Personality questions during an interview can be surprisingly uncomfortable for candidates. It can become difficult to figure out how to describe your personality and can often leave you feeling vulnerable. In the traditional sense, personality questions do not have a right or wrong answer. But in some cases, not preparing and making a misstep could end up hurting you in the long run and your chances of getting the job. Luckily, the Loop team has your back! We want to give you the resources to make sure you nail the personality questions and hopefully land a job offer.  


So, what is “personality”? The definition of personality is the set of “complex characteristics that distinguishes an individual.” In an even shorter definition, your personality is what makes you, you. This includes a variety of characteristics about you like your perspective, mentality, and your soft skills. Soft skills are not always easy to convey on paper and can really help set you apart from other qualified candidates. Employers are putting an emphasis on personality interview questions to see if you are the right fit for their company and its culture. Your experience and knowledge of the job you are applying for is especially important, but equally as important is whether your personality is the right fit.  


Personality questions are usually intended to draw from real-life examples to better understand how you can use your unique characteristics on the job. These questions typically revolve around your character, agreeability, work style, and work ethic. For example, you might be asked how you would react to a specific problem or how you would address a challenge. This helps the hiring manager choose between candidates who have similar hard skills and select the candidate who has the soft skills that best fit the company’s culture and objectives.  


Personality interview question examples:

When the person conducting the interview is asking about your work style, they are trying to understand the ways in which you work and operate. Depending on the industry you might be required to work extra hours or over the holidays. The interviewer will want to ensure this would not present a problem. Some examples of these questions could be:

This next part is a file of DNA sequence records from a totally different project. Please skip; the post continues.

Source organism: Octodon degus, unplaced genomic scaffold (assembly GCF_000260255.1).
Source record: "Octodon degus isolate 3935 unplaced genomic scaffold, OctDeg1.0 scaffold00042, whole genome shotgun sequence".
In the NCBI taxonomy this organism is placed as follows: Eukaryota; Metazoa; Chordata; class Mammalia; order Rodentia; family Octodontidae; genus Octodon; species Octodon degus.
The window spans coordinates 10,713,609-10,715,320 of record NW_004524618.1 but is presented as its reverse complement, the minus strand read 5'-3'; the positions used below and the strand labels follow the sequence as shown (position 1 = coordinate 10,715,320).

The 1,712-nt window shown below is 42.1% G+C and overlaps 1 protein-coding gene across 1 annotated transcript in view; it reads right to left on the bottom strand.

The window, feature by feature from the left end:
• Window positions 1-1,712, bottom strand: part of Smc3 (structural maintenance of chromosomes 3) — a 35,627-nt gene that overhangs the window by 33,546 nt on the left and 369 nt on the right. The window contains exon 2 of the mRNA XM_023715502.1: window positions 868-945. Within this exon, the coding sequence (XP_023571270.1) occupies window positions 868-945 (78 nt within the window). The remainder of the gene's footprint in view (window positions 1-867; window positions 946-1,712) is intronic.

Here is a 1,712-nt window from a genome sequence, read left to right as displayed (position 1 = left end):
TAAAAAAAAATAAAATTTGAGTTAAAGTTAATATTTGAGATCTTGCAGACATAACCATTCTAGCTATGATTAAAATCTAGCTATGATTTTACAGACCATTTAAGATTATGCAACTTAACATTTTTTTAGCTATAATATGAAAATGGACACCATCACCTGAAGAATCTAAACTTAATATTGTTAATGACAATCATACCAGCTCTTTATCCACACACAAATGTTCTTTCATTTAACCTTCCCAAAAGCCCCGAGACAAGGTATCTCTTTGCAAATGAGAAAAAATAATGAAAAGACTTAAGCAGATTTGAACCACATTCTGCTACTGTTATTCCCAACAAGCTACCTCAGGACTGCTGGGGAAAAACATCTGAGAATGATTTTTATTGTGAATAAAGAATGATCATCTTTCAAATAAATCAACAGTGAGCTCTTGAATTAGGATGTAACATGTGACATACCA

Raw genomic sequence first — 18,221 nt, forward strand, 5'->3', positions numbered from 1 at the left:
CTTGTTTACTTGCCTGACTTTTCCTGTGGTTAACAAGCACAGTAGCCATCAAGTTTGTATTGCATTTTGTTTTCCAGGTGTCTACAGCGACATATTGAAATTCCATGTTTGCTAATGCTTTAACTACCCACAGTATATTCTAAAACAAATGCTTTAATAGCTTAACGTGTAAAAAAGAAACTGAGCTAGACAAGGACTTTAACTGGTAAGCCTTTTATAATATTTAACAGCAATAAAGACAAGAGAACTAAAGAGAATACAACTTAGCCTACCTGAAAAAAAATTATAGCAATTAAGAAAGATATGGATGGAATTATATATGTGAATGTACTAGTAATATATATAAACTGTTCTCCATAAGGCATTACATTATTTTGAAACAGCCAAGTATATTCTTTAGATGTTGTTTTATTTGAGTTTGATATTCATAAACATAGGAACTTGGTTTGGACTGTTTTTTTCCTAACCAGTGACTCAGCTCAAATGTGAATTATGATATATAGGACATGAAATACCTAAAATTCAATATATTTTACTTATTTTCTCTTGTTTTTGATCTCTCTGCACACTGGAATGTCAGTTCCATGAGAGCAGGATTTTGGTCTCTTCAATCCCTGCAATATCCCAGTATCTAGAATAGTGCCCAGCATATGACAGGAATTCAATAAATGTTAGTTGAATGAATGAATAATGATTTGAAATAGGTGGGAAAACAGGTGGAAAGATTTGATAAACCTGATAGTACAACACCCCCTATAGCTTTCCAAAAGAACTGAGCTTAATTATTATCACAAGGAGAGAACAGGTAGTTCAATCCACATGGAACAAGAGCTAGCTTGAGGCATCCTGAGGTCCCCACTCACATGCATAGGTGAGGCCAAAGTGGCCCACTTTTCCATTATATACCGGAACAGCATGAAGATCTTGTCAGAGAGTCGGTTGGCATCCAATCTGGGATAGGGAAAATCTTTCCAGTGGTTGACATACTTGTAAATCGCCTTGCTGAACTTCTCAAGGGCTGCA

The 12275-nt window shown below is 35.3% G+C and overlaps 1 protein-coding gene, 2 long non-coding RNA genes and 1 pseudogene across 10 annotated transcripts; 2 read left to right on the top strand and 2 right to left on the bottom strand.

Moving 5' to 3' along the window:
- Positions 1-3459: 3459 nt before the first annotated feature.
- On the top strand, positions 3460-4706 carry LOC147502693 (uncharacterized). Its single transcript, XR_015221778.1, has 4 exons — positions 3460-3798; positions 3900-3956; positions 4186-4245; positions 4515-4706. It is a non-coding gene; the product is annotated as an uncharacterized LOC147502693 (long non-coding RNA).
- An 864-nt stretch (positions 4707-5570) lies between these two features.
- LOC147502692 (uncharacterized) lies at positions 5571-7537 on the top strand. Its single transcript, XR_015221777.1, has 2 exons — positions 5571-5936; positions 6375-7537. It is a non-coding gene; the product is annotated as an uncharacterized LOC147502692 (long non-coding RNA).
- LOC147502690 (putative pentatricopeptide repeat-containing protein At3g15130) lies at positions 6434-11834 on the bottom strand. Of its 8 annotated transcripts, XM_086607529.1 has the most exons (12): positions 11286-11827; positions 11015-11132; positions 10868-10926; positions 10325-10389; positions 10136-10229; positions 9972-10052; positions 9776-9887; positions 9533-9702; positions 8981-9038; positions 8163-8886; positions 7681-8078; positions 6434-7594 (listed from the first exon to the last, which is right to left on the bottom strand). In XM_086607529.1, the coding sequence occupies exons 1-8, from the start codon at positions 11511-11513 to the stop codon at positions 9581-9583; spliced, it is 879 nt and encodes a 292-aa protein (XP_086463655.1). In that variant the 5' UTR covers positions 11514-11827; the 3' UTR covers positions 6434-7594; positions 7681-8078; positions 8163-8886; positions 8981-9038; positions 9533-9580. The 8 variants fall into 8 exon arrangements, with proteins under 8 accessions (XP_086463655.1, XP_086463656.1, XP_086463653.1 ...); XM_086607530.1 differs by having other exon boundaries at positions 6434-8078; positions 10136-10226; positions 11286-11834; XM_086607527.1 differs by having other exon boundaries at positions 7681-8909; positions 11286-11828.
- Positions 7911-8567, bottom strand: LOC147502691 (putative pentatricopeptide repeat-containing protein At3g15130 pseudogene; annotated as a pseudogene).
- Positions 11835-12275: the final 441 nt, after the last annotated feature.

• How would you describe your work ethic? 
  • Do you take your work home with you? 
  • Describe a time when your workload was heavy and how did you handle it? 
  • In the event you were asked to work overtime or on a holiday, how would you react?  

When a hiring manager is asking you questions about teamwork, it is because the job will require you to collaborate and work with others. Go ahead and have examples ready to use to show when you have been a strong team member and when you have proven yourself to be a team player. Some examples of these questions could be: 

  • Do you prefer to work collaboratively or independently?  
  • Can you give me a few examples of teamwork in your previous roles?  
  • Would you describe yourself as a team leader or a team follower?  


Some examples of broader personality interview questions are:  
  • Tell me about a time you had to fill in for someone. Were you successful?  
  • How would your former coworkers describe you?  
  • What types of activities or hobbies do you enjoy outside of work?  
  • Describe a time when you bounced back after a failure?  
  • How do you handle stress and pressure?  
  • How do you evaluate success? 
  • What are your strengths and weaknesses?  


These are just a few of the many diverse types of personality questions that could be asked. It is best to think of your list of strengths and weaknesses and how you can apply them to several types of questions. It is clear you want to have a strong set of strengths to pull from that relate to the job description. But it is also important to be able to navigate through some of your weaknesses. It shows that you can identify areas that could be improved or how your weakness could be balanced out with the rest of the team.  


The big takeaway: when tackling a job interview it is important to be truthful and authentic when giving your response. Stick to qualities that you feel best represent yourself and identify and highlight the traits you feel best fit the job role. Remember, failing to prepare means preparing to fail, so do your research and prepare your answers ahead of the interview.